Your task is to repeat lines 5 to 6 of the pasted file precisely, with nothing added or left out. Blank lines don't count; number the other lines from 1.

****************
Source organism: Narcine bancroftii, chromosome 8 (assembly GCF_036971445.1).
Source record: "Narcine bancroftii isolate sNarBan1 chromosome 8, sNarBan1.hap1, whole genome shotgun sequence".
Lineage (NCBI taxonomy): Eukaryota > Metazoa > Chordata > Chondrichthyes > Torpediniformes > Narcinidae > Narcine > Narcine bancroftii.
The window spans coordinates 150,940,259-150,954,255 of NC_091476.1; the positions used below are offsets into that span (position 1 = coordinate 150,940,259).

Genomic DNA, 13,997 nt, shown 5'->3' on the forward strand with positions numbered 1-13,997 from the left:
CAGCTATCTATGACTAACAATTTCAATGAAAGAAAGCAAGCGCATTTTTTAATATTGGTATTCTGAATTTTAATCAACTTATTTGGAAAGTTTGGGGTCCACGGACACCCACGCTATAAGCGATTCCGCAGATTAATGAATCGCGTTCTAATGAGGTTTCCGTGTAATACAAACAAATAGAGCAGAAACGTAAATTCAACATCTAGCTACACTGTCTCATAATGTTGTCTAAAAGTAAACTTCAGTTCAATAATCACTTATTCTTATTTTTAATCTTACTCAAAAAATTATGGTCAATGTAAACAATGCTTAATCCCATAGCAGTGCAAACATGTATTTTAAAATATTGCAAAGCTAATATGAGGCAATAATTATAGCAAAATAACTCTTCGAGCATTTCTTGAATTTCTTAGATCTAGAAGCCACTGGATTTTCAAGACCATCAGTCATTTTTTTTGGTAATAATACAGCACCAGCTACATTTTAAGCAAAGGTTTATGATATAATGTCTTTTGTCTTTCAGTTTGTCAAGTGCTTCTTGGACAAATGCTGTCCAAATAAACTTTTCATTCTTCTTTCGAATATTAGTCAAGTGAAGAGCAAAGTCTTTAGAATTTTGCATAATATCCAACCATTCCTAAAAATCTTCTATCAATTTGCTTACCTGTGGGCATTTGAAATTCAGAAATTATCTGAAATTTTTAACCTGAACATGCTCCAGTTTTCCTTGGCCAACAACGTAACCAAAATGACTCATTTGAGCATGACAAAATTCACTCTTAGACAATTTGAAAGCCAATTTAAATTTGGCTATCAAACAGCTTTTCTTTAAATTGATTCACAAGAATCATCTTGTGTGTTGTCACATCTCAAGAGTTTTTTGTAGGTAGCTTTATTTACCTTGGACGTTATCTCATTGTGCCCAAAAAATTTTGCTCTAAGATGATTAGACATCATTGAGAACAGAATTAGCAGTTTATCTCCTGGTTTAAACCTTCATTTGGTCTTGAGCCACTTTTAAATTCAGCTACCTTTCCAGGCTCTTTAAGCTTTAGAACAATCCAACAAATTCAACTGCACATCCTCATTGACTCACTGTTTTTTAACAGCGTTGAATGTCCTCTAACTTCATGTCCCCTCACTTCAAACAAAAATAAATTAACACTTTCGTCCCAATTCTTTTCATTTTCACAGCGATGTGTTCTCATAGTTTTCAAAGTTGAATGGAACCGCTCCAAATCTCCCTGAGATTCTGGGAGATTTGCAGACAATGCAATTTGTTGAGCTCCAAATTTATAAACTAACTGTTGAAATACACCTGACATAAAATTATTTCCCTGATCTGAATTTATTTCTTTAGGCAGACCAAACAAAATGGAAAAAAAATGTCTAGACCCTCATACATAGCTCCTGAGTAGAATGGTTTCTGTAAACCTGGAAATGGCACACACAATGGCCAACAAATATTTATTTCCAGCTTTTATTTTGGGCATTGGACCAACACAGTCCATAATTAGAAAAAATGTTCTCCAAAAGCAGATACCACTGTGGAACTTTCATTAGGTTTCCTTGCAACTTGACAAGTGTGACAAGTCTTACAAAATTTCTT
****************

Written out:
Genomic DNA, 13,997 nt, shown 5'->3' on the forward strand with positions numbered 1-13,997 from the left:
CAGCTATCTATGACTAACAATTTCAATGAAAGAAAGCAAGCGCATTTTTTAATATTGGTATTCTGAATTTTAATCAACTTATTTGGAAAGTTTGGGGTCCACGGACACCCACGCTATAAGCGATTCCGCAGATTAATGAATCGCGTTCTAATGAGGTTTCCGTGTAATACAAACAAATAGAGCAGAAACGTAAATTCAACATCTAGCTACACTGTCTCATAATGTTGTCTAAAAGTAAACTTCAGTTCAATAATCACTTATTCTTATTTTTAATCTTACTCAAAAAATTATGGTCAATGTAAACAATGCTTAATCCCATAGCAGTGCAAACATGTATTTTAAAATATTGCAAAGCTAATATGAGGCAATAATTATAGCAAAATAACTCTTCGAGCATTTCTTGAATTTCTTAGATCTAGAAGCCACTGGATTTTCAAGACCATCAGTCATTTTTTTTGGTAATAATACAGCACCAGCTACATTTTAAGCAAAGGTTTATGATATAATGTCTTTTGTCTTTCAGTTTGTCAAGTGCTTCTTGGACAAATGCTGTCCAAATAAACTTTTCATTCTTCTTTCGAATATTAGTCAAGTGAAGAGCAAAGTCTTTAGAATTTTGCATAATATCCAACCATTCCTAAAAATCTTCTATCAATTTGCTTACCTGTGGGCATTTGAAATTCAGAAATTATCTGAAATTTTTAACCTGAACATGCTCCAGTTTTCCTTGGCCAACAACGTAACCAAAATGACTCATTTGAGCATGACAAAATTCACTCTTAGACAATTTGAAAGCCAATTTAAATTTGGCTATCAAACAGCTTTTCTTTAAATTGATTCACAAGAATCATCTTGTGTGTTGTCACATCTCAAGAGTTTTTTGTAGGTAGCTTTATTTACCTTGGACGTTATCTCATTGTGCCCAAAAAATTTTGCTCTAAGATGATTAGACATCATTGAGAACAGAATTAGCAGTTTATCTCCTGGTTTAAACCTTCATTTGGTCTTGAGCCACTTTTAAATTCAGCTACCTTTCCAGGCTCTTTAAGCTTTAGAACAATCCAACAAATTCAACTGCACATCCTCATTGACTCACTGTTTTTTAACAGCGTTGAATGTCCTCTAACTTCATGTCCCCTCACTTCAAACAAAAATAAATTAACACTTTCGTCCCAATTCTTTTCATTTTCACAGCGATGTGTTCTCATAGTTTTCAAAGTTGAATGGAACCGCTCCAAATCTCCCTGAGATTCTGGGAGATTTGCAGACAATGCAATTTGTTGAGCTCCAAATTTATAAACTAACTGTTGAAATACACCTGACATAAAATTATTTCCCTGATCTGAATTTATTTCTTTAGGCAGACCAAACAAAATGGAAAAAAAATGTCTAGACCCTCATACATAGCTCCTGAGTAGAATGGTTTCTGTAAACCTGGAAATGGCACACACAATGGCCAACAAATATTTATTTCCAGCTTTTATTTTGGGCATTGGACCAACACAGTCCATAATTAGAAAAAATGTTCTCCAAAAGCAGATACCACTGTGGAACTTTCATTAGGTTTCCTTGCAACTTGACAAGTGTGACAAGTCTTACAAAATTTCTT